To pull off the project, the team will create a collection of crowdsourced recordings via a controlled online platform, and a 50-hour recording made in a no-noise environment.



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Away from the single story of Africans only building companies that solve Africa’s problems, Expensya, a Tunisian fintech startup, is not only predominantly serving the European market but also one of the biggest in its sector on that continent.

Expensya, founded by Karim Jouini (CEO) and Jihed Othmani (CTO) in 2014, provides expense management tools for businesses—both startups and big corporations—in Europe. It helps companies manage the reimbursable expenses incurred by their employees on one single platform.

The co-founders, while working in France, noticed how manual and complicated it is for companies to manage employee expenses. In France, expense reporting is not only important to the business; the government also keeps a close eye on the process because of taxation’s due diligence. So, it’s an old problem with a lot of interesting stakeholders and ineffective solutions involved.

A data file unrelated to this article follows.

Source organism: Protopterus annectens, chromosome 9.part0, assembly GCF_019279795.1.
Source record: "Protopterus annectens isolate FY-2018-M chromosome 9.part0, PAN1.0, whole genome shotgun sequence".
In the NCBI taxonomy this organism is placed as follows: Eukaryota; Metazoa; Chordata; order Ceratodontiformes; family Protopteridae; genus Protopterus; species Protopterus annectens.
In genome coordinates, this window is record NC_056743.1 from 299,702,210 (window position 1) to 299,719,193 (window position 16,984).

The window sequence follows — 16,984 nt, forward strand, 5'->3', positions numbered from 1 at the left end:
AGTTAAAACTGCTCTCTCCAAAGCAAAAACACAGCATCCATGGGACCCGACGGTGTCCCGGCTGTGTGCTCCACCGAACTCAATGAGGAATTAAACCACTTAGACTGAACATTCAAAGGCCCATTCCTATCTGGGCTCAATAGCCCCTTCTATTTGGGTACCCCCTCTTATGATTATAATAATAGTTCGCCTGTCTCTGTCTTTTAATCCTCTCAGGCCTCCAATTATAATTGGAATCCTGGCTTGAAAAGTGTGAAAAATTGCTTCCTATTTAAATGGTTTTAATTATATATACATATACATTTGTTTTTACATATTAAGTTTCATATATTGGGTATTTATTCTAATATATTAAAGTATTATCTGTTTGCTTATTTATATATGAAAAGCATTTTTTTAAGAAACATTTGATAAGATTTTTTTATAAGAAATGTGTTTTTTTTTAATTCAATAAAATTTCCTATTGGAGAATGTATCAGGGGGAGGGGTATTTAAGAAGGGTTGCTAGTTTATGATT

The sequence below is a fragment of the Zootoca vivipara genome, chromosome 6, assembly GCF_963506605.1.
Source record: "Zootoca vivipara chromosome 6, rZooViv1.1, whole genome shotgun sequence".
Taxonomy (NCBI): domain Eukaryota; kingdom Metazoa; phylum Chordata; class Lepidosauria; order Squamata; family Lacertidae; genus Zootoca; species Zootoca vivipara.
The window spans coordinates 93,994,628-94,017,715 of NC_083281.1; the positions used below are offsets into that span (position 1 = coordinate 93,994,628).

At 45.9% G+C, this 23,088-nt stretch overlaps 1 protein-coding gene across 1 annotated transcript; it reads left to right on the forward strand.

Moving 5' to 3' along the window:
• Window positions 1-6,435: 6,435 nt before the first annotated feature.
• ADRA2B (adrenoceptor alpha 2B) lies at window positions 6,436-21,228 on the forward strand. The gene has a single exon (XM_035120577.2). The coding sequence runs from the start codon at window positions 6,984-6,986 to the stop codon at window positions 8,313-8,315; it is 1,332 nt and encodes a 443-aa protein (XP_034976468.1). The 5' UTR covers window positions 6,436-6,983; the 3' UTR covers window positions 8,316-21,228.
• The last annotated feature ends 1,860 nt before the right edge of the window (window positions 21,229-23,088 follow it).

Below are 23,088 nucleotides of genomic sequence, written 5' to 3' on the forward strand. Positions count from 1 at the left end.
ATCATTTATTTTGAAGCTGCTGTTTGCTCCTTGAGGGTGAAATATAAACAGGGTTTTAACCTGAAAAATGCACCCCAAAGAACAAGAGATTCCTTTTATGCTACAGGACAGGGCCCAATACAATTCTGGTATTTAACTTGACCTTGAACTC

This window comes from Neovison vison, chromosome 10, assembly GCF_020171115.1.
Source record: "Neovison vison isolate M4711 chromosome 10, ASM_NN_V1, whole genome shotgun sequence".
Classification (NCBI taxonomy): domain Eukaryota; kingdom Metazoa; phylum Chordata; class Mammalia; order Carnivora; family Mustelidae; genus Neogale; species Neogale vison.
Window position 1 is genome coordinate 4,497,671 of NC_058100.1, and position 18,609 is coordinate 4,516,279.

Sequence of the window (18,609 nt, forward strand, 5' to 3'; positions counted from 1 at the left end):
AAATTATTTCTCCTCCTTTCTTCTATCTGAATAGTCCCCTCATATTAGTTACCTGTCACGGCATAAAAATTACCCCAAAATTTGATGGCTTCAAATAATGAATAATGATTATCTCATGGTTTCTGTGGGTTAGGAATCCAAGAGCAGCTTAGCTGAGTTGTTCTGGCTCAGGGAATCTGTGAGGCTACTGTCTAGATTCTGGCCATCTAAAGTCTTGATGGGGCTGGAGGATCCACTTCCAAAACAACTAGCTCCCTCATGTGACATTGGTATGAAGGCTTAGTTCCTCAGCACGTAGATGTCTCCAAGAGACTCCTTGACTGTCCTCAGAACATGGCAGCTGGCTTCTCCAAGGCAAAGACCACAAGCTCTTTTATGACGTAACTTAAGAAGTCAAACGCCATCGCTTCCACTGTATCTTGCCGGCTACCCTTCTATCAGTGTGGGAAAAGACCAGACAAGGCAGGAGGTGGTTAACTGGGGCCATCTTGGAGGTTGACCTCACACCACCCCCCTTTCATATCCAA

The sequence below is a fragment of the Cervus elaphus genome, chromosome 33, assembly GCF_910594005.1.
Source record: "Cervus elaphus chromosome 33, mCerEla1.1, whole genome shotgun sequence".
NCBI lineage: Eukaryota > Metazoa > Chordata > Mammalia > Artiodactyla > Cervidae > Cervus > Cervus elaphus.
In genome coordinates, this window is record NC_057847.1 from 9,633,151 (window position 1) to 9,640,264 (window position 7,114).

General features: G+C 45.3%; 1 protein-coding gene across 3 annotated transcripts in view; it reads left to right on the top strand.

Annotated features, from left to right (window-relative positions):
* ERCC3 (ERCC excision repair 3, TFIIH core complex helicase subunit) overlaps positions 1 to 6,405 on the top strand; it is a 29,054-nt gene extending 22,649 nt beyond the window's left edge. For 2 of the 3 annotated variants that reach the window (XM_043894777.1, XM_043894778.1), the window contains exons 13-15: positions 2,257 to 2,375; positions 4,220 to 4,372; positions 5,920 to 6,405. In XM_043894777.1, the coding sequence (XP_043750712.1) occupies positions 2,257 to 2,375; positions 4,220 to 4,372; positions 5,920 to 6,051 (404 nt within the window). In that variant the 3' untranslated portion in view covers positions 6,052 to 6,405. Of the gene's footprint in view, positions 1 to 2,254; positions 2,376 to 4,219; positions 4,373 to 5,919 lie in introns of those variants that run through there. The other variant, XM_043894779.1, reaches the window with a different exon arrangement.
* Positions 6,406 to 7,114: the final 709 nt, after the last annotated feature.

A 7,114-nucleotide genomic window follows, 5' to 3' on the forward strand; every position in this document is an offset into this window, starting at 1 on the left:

After understanding the problems and market, they relocated to Tunisia—because of its low cost of starting a business—to solve the problem and started selling to European clients.

Today, according to the CEO, the company is operational in over 90 countries and serves almost 6,000 corporate businesses with about 500,000 employees altogether. Expensya has 160 employees across 20 countries including Thailand, Nigeria, Kenya, France, the US, and Tunisia where it’s headquartered. Out of its 160 employees, only 50 are based outside Africa, meaning the company does its heavy lifting from Africa—from Tunis, the Tunisian capital.

Damilare Dosunmu has more the full story here.